Definite past

in Uzbek: aniq o'tgan zamon fe'li
also called: preterit, simple past.

The definite past expresses an event or action completed in the past, the event being viewed as a single whole. It occurred at a specific time, and inside the period of time of current relevance to the speaker, usually the recent past, but sometimes in an objectively more remote past.
Very often, the speaker is an eyewitness of the event, and in any case is sure about its actual occurrence.
It is very often a perfect, the results of the event or action being still in effect and relevant to the present situation.

● Definite past, with results of the event no longer in effect:

Yakshanba kuni nima qildingiz?
Amakimni ko'rgani bordim.

What did you do on Sunday?
I went to see my uncle.

Men bir soat oldin tushlik qildim.
I had lunch one hour ago.

● The event might have taken place also in a more distant past, but still precisely defined:

O'g'lim o'tgan yili universitetni tugatdi.
My son graduated from university last year.

● Definite past, with results of the event still in effect:

O'zbekistonga qachon keldingiz?
When did you come in Uzbekistan?

Hasan keldimi?
Ha, keldi, hozirgina ko'rdim.

Did Hasan come?
Yes, he has come, I've just seen him.

● Such a perfect may sometimes be translated as a present:

Palovdan yana biroz oling.
Rahmat, to'ydim.

Please, take some more plov.
No thank you, I'm full.

Bu ko'ylak menga yoqdi, olaman.
This shirt pleases me, I take it.

Charchadim.
I'm tired.

Bilmadim.
I don't know / I didn't know.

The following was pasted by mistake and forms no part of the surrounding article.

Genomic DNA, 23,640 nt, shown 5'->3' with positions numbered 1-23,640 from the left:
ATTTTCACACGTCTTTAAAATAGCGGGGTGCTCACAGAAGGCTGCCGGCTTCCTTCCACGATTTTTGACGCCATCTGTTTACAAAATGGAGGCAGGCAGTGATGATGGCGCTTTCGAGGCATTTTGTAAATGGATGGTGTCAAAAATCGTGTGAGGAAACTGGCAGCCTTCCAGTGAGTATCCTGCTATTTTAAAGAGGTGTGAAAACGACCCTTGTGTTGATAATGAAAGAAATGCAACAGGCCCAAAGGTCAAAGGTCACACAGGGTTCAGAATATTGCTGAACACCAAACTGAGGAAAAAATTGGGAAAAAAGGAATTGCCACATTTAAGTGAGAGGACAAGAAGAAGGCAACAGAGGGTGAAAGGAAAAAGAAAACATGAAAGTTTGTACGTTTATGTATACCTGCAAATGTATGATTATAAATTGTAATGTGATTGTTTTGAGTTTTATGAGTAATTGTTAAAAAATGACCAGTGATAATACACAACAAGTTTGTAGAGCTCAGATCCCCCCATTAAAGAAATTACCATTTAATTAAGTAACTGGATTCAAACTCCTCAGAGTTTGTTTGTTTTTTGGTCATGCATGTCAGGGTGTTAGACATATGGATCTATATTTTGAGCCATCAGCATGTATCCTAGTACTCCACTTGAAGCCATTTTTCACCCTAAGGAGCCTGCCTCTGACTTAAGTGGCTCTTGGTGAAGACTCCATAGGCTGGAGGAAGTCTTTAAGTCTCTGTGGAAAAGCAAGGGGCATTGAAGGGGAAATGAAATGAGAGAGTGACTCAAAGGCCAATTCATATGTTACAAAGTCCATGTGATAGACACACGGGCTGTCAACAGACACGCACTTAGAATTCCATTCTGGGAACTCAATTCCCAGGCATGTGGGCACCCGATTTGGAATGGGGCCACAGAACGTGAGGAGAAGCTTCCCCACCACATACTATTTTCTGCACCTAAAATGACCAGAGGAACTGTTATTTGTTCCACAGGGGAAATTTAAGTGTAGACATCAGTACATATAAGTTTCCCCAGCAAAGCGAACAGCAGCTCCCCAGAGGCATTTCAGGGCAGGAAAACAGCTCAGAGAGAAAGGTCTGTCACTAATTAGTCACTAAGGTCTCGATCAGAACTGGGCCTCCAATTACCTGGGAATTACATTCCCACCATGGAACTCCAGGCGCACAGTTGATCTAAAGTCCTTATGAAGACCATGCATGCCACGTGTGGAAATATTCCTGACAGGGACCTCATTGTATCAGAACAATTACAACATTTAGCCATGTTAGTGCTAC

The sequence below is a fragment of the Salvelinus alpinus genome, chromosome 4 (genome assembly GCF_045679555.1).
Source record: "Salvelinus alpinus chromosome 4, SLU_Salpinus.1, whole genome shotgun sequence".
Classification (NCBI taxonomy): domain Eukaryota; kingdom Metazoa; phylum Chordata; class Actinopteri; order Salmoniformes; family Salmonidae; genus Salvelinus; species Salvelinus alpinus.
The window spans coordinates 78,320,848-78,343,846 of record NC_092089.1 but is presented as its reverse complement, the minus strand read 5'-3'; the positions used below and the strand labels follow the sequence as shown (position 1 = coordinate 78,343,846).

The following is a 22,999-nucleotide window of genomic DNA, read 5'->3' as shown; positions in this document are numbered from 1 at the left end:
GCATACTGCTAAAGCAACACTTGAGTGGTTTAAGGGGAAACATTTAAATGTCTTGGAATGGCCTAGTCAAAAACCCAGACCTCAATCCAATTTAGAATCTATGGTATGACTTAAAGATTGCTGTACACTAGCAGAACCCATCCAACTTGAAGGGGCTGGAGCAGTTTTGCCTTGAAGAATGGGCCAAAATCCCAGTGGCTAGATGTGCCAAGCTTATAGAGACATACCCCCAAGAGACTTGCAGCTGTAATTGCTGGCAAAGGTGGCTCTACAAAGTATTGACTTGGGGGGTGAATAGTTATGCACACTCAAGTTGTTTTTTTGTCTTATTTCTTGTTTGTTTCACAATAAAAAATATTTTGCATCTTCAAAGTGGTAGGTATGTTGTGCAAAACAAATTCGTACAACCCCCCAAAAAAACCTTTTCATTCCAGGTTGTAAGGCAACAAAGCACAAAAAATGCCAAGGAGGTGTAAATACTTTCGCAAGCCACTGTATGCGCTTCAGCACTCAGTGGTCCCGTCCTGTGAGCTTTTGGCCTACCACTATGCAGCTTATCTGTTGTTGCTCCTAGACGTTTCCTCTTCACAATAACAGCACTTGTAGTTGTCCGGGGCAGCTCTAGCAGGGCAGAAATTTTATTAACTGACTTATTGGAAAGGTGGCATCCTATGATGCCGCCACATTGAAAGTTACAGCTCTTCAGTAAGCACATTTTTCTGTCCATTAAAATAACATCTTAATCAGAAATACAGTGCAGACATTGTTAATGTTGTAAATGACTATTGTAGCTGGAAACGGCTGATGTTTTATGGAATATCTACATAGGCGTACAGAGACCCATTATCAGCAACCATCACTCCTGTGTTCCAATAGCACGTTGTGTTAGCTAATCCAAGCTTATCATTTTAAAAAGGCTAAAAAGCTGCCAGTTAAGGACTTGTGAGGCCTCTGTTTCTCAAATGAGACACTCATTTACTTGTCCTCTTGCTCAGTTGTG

● And sometimes in such cases, focal present can be used instead of definite past:

Biz chanqadim / chanqayapmiz.
We are thirsty.

● The same event or action in the same context might be construed alternatively as having happened inside the period of time of current relevance to the speaker (definite) or outside (indefinite):

O'g'lim o'tgan yili universitetni tugatdi / tugatgan.
My son graduated / has graduated from university last year.

Bu tezyurar avtobusmi?
Yo'q. U avtobus o'n minut oldin ketdi / ketgan.

Is it the express bus?
No. That bus left / has left ten minutes ago.

● The use of bo'l- in its definite past form as a predicate for the nominal statives (names, adjectives, bor, yo'q, kerak, mumkin, etc.) indicates that a change of state has occurred, which may or may not be still relevant at present time (a perfect). Note: the difference with edi is that the latter implies a view where the state is seen as being continuous (imperfective).

Kechirasiz, soat necha bo'ldi?
Excuse me, what time is it?

Kech bo'ldi. Biz boraylik.
It's late, we are going.

Qishda sovuq bo'ldimi?
Did it become / was it cold in summer?

Siz qaysi shaharlarda bo'ldingiz?
Which town have you been to? (for instance, during your last trip)

Performative modality: The definite past is often used at the 1st person to make known a decision which has been just made, (so with a perfect meaning) and whose effect is now relevant for near future action.
That action can then be considered itself as virtually done.

Ketdik.
We are going now.

Qani, ketdik, yigitlar.
Come on, we are now leaving, guys.